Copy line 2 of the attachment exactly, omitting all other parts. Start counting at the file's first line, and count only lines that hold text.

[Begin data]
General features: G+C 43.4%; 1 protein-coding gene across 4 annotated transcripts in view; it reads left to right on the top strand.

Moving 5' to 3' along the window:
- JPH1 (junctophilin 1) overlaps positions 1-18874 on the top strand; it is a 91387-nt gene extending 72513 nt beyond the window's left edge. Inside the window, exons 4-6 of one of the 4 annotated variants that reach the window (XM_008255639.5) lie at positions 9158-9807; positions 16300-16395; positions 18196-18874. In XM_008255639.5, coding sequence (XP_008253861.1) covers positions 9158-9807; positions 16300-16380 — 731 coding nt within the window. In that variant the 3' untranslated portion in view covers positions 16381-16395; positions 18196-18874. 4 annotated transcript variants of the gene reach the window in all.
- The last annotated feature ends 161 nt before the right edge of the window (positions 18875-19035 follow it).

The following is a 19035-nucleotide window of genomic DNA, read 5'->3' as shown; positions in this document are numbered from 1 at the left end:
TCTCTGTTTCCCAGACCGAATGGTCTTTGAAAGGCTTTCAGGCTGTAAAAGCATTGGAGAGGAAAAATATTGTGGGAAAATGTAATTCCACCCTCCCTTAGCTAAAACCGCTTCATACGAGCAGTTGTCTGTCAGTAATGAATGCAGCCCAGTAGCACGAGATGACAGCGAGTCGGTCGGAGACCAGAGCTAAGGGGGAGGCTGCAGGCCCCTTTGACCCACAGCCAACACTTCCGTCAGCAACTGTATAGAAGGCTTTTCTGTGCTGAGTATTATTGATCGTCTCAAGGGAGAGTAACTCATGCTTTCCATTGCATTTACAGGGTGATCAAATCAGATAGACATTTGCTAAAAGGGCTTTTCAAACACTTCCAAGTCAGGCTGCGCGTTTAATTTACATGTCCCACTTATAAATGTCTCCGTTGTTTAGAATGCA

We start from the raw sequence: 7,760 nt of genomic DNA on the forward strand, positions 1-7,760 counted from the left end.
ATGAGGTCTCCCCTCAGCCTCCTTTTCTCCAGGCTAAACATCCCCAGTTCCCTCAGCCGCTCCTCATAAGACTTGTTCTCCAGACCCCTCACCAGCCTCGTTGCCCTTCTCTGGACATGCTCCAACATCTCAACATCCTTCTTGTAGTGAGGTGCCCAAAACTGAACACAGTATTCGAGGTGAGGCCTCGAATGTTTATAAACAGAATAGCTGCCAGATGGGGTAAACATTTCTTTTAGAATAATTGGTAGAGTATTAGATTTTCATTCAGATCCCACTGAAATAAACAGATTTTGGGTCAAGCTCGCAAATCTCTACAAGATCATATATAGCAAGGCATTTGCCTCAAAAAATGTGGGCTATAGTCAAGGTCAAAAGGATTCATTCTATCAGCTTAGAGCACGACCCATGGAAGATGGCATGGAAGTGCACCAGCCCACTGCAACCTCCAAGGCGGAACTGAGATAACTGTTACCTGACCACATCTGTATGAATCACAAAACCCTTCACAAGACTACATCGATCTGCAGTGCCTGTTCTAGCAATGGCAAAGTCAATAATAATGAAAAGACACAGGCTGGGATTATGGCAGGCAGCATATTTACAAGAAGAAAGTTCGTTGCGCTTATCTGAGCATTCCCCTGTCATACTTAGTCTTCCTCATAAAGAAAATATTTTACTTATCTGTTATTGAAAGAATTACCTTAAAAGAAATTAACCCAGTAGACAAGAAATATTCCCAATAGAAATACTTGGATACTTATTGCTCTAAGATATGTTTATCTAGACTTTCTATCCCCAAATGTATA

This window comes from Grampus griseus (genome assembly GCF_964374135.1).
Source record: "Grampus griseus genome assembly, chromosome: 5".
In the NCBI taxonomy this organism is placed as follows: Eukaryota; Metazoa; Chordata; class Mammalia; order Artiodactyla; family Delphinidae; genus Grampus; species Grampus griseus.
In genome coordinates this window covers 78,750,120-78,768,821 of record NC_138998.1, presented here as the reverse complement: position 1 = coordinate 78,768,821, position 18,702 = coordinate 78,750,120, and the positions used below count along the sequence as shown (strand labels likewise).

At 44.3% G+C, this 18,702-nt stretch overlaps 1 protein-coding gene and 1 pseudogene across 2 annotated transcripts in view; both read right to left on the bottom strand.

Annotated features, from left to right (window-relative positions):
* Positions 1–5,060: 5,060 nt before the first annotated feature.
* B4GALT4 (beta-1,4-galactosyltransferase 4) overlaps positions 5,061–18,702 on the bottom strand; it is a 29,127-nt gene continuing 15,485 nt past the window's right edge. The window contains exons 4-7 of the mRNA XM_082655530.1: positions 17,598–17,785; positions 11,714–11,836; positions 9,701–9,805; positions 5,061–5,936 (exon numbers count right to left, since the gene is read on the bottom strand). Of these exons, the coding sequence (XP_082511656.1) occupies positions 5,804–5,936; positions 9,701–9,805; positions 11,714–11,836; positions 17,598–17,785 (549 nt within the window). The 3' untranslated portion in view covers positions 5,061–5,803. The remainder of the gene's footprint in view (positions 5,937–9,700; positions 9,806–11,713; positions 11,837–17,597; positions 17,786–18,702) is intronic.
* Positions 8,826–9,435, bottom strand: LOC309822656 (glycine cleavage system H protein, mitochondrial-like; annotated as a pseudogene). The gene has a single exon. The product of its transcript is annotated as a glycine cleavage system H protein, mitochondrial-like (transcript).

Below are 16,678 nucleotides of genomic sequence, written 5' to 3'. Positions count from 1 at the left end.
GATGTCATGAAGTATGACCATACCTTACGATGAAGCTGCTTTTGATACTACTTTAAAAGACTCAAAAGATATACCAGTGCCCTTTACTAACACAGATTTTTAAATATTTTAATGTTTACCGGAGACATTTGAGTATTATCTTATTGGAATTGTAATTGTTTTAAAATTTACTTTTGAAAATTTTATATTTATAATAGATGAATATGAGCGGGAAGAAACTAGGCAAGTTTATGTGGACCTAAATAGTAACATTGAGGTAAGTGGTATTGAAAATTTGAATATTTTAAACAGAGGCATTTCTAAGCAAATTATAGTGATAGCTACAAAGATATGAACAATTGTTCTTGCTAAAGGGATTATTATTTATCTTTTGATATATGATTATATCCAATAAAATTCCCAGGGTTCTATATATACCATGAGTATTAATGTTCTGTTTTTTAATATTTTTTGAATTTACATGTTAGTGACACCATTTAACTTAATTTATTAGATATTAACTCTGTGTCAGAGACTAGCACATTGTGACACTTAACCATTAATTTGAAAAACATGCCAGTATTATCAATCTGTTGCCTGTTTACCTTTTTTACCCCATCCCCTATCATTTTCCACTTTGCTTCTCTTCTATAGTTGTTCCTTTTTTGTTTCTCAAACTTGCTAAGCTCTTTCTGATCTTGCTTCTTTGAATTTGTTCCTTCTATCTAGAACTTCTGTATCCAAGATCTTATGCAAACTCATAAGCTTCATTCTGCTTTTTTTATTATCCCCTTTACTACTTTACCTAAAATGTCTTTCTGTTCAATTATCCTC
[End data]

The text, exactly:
Moving 5' to 3' along the window: